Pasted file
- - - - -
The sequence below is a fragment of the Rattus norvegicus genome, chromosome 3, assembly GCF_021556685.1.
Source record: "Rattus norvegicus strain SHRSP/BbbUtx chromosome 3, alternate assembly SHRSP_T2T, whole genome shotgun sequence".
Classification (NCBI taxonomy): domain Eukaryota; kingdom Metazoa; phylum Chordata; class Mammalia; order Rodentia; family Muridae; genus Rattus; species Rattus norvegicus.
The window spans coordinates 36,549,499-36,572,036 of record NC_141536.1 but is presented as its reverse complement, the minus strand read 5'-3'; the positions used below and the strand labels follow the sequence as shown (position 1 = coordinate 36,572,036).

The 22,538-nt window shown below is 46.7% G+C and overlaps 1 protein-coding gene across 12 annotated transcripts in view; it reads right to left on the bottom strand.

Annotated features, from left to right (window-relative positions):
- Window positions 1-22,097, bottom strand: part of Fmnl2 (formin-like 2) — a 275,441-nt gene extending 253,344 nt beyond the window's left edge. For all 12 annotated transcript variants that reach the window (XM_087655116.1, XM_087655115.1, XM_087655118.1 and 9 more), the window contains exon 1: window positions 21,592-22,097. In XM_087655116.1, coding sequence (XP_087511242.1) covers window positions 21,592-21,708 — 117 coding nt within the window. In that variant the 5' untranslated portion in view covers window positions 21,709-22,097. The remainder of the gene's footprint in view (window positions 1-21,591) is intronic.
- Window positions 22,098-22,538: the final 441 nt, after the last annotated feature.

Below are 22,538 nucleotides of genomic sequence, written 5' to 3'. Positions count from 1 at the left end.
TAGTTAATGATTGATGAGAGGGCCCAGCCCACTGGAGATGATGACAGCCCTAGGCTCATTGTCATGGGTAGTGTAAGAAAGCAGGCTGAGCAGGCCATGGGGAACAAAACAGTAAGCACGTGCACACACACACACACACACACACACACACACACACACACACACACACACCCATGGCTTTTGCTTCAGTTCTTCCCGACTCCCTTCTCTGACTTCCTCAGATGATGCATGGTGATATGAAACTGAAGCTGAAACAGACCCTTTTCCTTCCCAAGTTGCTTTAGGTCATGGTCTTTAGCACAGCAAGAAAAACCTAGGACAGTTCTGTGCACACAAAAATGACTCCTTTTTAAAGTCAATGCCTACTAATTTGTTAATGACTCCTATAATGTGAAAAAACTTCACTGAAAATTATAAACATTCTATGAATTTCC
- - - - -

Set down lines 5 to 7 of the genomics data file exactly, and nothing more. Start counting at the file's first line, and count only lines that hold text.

The 22,538-nt window shown below is 46.7% G+C and overlaps 1 protein-coding gene across 12 annotated transcripts in view; it reads right to left on the bottom strand.

Annotated features, from left to right (window-relative positions):
- Window positions 1-22,097, bottom strand: part of Fmnl2 (formin-like 2) — a 275,441-nt gene extending 253,344 nt beyond the window's left edge. For all 12 annotated transcript variants that reach the window (XM_087655116.1, XM_087655115.1, XM_087655118.1 and 9 more), the window contains exon 1: window positions 21,592-22,097. In XM_087655116.1, coding sequence (XP_087511242.1) covers window positions 21,592-21,708 — 117 coding nt within the window. In that variant the 5' untranslated portion in view covers window positions 21,709-22,097. The remainder of the gene's footprint in view (window positions 1-21,591) is intronic.